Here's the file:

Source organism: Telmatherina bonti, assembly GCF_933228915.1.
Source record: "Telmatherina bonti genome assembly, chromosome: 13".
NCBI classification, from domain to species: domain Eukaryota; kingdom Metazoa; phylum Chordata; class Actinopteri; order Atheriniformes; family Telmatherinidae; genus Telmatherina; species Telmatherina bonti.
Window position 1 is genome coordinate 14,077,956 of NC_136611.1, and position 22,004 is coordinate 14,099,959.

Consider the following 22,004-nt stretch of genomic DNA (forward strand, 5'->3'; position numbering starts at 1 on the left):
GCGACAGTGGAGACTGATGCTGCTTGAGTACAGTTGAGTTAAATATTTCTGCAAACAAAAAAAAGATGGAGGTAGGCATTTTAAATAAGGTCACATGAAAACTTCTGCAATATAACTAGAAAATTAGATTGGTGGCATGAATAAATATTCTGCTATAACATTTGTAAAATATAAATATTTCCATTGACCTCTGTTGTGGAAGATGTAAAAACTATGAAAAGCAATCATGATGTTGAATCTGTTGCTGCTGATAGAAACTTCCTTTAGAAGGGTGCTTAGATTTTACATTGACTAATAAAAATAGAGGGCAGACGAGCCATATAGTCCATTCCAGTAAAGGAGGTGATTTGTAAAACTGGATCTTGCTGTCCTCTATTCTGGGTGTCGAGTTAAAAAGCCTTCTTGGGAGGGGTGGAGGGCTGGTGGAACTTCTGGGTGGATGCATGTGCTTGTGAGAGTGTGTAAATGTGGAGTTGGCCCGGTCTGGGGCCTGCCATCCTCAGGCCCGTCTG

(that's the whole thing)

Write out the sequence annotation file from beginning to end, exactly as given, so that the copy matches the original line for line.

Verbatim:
Source organism: Telmatherina bonti, assembly GCF_933228915.1.
Source record: "Telmatherina bonti genome assembly, chromosome: 13".
NCBI classification, from domain to species: domain Eukaryota; kingdom Metazoa; phylum Chordata; class Actinopteri; order Atheriniformes; family Telmatherinidae; genus Telmatherina; species Telmatherina bonti.
Window position 1 is genome coordinate 14,077,956 of NC_136611.1, and position 22,004 is coordinate 14,099,959.

Consider the following 22,004-nt stretch of genomic DNA (forward strand, 5'->3'; position numbering starts at 1 on the left):
GCGACAGTGGAGACTGATGCTGCTTGAGTACAGTTGAGTTAAATATTTCTGCAAACAAAAAAAAGATGGAGGTAGGCATTTTAAATAAGGTCACATGAAAACTTCTGCAATATAACTAGAAAATTAGATTGGTGGCATGAATAAATATTCTGCTATAACATTTGTAAAATATAAATATTTCCATTGACCTCTGTTGTGGAAGATGTAAAAACTATGAAAAGCAATCATGATGTTGAATCTGTTGCTGCTGATAGAAACTTCCTTTAGAAGGGTGCTTAGATTTTACATTGACTAATAAAAATAGAGGGCAGACGAGCCATATAGTCCATTCCAGTAAAGGAGGTGATTTGTAAAACTGGATCTTGCTGTCCTCTATTCTGGGTGTCGAGTTAAAAAGCCTTCTTGGGAGGGGTGGAGGGCTGGTGGAACTTCTGGGTGGATGCATGTGCTTGTGAGAGTGTGTAAATGTGGAGTTGGCCCGGTCTGGGGCCTGCCATCCTCAGGCCCGTCTG